Residents lined up at Emirates Palace for the opportunity to spend hundreds of thousands of dirhams on special licence plate numbers.
Licence plate auction provides a thrill for fans
ABU DHABI // On his first day of university, Khaled Al Shamsi received a new car from his father with the licence plate number 1110.
"It was the year 1999 and I was 17 or 18, I cannot remember. But I remember the day clearly, I was about to go on my first day, then I got this," the businessman from Al Ain said.
Now in his early 30s, Mr Al Shamsi makes sure not to miss a single licence plate auction, so he can purchase the same plate number when it is reissued. He was at Emirates Palace hotel for yesterday's auction.
Half an hour into the auction, Mr Al Shamsi managed to win the latest Abu Dhabi police licence plate number 1110 for Dh120,000.
"I have been coming for three years now, that number has become my lucky number now," he said. "I have all of them, 1110 category 4 - that's the one I got from my dad - 1110 category 5, 1110 category 6. I don't want to bid for any other number. It is the same number as my PO box, same as my mobile number, it is everything."
Within an hour after Mr Al Shamsi had made his bid, more than 100 Emirati men had walked in, examining 75 licence plates that were displayed outside the auction hall.
"With a unique three-digit number, everything changes," said Saeed Al Shamsi, 27, of Al Ain. "You get special treatment, people look at you differently. You are treated like you are something big."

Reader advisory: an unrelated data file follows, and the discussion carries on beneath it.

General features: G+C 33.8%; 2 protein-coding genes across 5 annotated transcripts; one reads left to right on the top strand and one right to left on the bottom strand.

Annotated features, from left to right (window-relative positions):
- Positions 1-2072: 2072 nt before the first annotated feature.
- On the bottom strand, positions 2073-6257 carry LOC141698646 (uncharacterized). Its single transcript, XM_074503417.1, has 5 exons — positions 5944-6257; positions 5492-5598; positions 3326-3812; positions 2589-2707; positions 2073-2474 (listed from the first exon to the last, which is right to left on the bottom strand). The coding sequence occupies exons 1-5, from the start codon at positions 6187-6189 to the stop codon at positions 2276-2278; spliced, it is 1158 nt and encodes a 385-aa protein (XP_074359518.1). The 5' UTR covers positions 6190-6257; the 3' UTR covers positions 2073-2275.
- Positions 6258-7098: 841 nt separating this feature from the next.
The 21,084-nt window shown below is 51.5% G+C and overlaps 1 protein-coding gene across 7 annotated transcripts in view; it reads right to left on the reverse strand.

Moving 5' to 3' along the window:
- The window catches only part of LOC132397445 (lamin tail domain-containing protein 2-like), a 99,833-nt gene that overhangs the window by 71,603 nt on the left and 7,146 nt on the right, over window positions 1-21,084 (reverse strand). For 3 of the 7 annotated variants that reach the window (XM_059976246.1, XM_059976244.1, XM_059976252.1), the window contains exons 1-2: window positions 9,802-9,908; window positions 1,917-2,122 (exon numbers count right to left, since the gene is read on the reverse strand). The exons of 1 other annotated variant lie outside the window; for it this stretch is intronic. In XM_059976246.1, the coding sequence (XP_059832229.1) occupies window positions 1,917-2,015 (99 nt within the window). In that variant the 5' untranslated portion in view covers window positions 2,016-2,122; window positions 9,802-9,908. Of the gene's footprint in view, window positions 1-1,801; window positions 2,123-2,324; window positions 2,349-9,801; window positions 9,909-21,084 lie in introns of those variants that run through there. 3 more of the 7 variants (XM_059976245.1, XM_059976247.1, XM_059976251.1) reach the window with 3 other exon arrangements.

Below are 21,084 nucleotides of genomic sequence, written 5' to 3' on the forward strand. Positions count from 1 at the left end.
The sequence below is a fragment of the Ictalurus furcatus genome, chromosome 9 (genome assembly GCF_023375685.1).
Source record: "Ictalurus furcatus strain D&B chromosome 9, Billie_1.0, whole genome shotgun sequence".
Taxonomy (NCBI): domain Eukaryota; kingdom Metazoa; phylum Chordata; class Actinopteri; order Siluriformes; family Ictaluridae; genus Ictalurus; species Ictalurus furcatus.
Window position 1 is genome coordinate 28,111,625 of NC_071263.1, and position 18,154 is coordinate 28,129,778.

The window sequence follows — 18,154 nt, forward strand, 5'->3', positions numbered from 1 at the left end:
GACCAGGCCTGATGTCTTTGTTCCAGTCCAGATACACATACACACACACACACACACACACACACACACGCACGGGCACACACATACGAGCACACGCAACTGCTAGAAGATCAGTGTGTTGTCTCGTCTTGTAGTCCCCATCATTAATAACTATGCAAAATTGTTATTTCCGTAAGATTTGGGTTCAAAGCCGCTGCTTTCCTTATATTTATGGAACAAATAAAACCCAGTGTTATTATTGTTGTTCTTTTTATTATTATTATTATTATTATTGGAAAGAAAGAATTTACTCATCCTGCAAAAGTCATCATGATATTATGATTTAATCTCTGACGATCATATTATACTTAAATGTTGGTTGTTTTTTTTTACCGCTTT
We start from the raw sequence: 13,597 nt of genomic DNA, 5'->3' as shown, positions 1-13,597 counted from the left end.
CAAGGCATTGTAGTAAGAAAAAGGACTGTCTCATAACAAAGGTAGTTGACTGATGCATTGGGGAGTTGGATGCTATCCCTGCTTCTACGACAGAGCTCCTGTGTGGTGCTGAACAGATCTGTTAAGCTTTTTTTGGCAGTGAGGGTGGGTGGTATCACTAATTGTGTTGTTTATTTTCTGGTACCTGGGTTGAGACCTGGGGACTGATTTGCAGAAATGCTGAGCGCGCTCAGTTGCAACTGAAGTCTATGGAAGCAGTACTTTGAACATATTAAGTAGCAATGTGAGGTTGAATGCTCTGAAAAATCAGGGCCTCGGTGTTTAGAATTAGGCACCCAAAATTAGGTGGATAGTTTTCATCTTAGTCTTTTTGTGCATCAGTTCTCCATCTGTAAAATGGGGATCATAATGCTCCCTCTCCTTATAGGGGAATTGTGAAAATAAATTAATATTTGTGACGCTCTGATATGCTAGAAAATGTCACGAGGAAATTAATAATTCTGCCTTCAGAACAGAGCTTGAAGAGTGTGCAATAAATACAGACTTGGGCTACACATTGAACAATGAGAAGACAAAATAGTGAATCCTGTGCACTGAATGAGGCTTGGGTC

Some Emiratis brought their children to the auction.
"I brought my boys to increase their knowledge of things happening around them," said Abdullah Ali, a government employee.
He was vying for licence number 102. "I have 101," he said proudly. "And of course both numbers will go to my two boys here with me when they are old enough to have cars."
Aware that bringing his children to the auction might encourage them to carry on their father's hobby, he said he hoped that it would not.
"I want them to interact in social activity, and see when you want something and you work hard towards it, you can get it," he said. "But I hope they do not carry on this hobby."
He said the fact that the money collected was going to charity encouraged him to participate.
All proceeds, collected by the Government, will go towards the construction of the Middle East's first rehabilitation centre for victims of car accidents.
Another parent who brought his sons to the auction was a police officer. He did not wish to be named.
"I came many times before," he said. "This time there is a good turnout, there was low turnout before because of the [economic] crisis. But in the UAE there is no fear."
So far, he has managed to buy 50 plates during auctions.
"Some people buy the plates to sell them, but I don't," he said.
This time, he said, he was going for a plate with the number one and zero in it. His 11-year-old son opted for number 11, the smallest licence plate number up for auction last evening.
He also preferred not to mention his bidding price range.
Abdullah Almannaei, the managing director of the Emirates Auction, said that a percentage of participants at the auction were "there for business".
But Mr Al Shamsi, who had won number 1110 earlier, said he also planned to pass on his licence plate numbers to his children.
"They don't need to go to auctions, I already got their plate numbers," he said.